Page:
Russia has committed to cooperate with OPEC by cutting as much as 300,000 barrels a day from its oil output but offered no clear method for enforcement, creating uncertainty about how easily the reduction can be delivered.
Output cuts should be spread proportionally between Russian producers, who have said they support the move, Energy Minister Alexander Novak told reporters Thursday. Yet no oil companies have so far taken the lead on explaining how they will implement the cuts, said Chris Weafer, a partner at Macro Advisory. State-controlled Rosneft PJSC is likely to bear most of the burden, according to Renaissance Capital.
“Trying to get an agreement for a pro-rata cut amongst the Russian oil producers, even if mandated by the Kremlin, would be akin to herding cats,” Weafer said by e-mail Thursday. “All would want to wait to see what the others do first.”
The Organization of Petroleum Exporting Countries confounded skeptics on Wednesday by reaching an agreement to cut production by 1.2 million barrels a day. Russia added to the surprise by saying it too would reduce current output of 11.2 million barrels a day — a reversal for Novak who had for months expressed Russia’s preference for freezing at that level. While crude futures jumped above $50 a barrel on the news, questions remain over how the supply curbs will be implemented.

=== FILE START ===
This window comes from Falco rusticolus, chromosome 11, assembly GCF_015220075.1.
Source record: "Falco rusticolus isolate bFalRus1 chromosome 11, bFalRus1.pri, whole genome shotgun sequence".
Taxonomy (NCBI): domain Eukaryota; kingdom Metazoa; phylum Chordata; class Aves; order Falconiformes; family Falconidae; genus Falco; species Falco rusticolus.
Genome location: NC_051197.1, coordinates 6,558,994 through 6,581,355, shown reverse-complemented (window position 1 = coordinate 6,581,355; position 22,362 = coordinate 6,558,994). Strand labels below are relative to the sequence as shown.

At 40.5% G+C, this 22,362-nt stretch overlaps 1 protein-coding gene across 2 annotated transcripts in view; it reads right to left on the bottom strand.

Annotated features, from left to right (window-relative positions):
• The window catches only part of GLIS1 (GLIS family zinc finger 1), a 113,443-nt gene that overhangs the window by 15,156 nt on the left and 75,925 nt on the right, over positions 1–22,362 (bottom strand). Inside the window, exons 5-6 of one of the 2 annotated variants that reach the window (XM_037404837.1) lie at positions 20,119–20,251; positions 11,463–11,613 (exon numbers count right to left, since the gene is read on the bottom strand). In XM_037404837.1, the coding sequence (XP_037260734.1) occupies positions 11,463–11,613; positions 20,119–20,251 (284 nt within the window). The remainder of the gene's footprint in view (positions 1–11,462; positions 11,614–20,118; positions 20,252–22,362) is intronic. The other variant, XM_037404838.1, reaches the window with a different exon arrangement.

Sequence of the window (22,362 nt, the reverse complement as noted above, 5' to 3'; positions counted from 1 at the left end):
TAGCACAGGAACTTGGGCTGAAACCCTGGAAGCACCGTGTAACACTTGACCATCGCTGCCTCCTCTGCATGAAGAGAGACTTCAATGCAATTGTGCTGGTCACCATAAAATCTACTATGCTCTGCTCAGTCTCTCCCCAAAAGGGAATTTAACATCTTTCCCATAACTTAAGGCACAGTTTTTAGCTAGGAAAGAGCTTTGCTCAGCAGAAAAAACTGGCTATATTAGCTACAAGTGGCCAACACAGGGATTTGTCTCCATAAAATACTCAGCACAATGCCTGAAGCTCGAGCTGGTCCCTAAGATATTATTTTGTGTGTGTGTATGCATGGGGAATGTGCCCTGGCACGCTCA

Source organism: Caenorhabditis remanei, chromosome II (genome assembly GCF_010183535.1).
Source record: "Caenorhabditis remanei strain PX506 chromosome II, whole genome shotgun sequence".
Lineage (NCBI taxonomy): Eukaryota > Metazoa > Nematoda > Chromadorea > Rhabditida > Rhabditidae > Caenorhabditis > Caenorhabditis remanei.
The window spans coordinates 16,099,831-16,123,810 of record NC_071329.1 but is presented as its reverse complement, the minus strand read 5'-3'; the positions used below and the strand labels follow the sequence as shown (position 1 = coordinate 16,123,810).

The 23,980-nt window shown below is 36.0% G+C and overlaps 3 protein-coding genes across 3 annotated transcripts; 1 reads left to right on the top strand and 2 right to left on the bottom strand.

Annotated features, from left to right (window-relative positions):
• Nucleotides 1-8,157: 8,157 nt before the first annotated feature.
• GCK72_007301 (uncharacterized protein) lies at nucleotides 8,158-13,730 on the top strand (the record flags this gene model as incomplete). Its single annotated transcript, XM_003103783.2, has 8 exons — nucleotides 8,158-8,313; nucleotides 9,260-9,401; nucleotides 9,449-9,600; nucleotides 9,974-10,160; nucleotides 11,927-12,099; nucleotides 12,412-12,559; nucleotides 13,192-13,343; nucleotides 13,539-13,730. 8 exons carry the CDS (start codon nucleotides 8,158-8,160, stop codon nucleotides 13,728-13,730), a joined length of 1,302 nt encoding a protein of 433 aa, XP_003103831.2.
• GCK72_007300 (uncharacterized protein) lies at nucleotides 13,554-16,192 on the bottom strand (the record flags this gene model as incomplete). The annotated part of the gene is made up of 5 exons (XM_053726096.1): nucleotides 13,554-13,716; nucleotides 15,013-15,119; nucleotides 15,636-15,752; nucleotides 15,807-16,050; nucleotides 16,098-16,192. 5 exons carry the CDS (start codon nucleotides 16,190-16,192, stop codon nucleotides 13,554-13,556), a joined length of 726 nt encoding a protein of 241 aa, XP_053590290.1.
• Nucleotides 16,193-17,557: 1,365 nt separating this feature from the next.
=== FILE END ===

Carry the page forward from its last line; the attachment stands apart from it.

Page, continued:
Lukoil PJSC Russia’s second largest producer, supports OPEC’s moves to stabilize global oil markets, Pavel Zhdanov, the company’s director of capital markets and mergers and acquisitions, said on conference call Wednesday. It is too early to get into details, he said.
The press services of Rosneft, Russia’s largest producer, and Lukoil declined to comment on any measures they would take to enact cuts.
“Rosneft looks like the number one company that should take the biggest share of the cut,” Ildar Davletshin, an oil analyst at Renaissance Capital, said by e-mail. It controls almost 50 percent of Russian oil output and it has one of the lowest shares of so-called greenfields, or new developments, in its current production portfolio, he said.
Cuts are more likely to be achieved by dialing back drilling on older fields, allowing the natural decline rates to grow, as opposed to stopping new projects, he said.
An output reduction spread proportionately among large companies won’t result in changes to overall levels of investment in the industry, Olga Danilenko, director of oil and gas research at Prosperity Capital in Moscow, said by e-mail. Instead, they would probably shift funds to longer-term projects, she said.
Russia plans to meet with OPEC producers and nations from outside the group in the next 10 days, during which the country will likely sign a memorandum confirming the supply reductions, Novak said in a briefing Wednesday.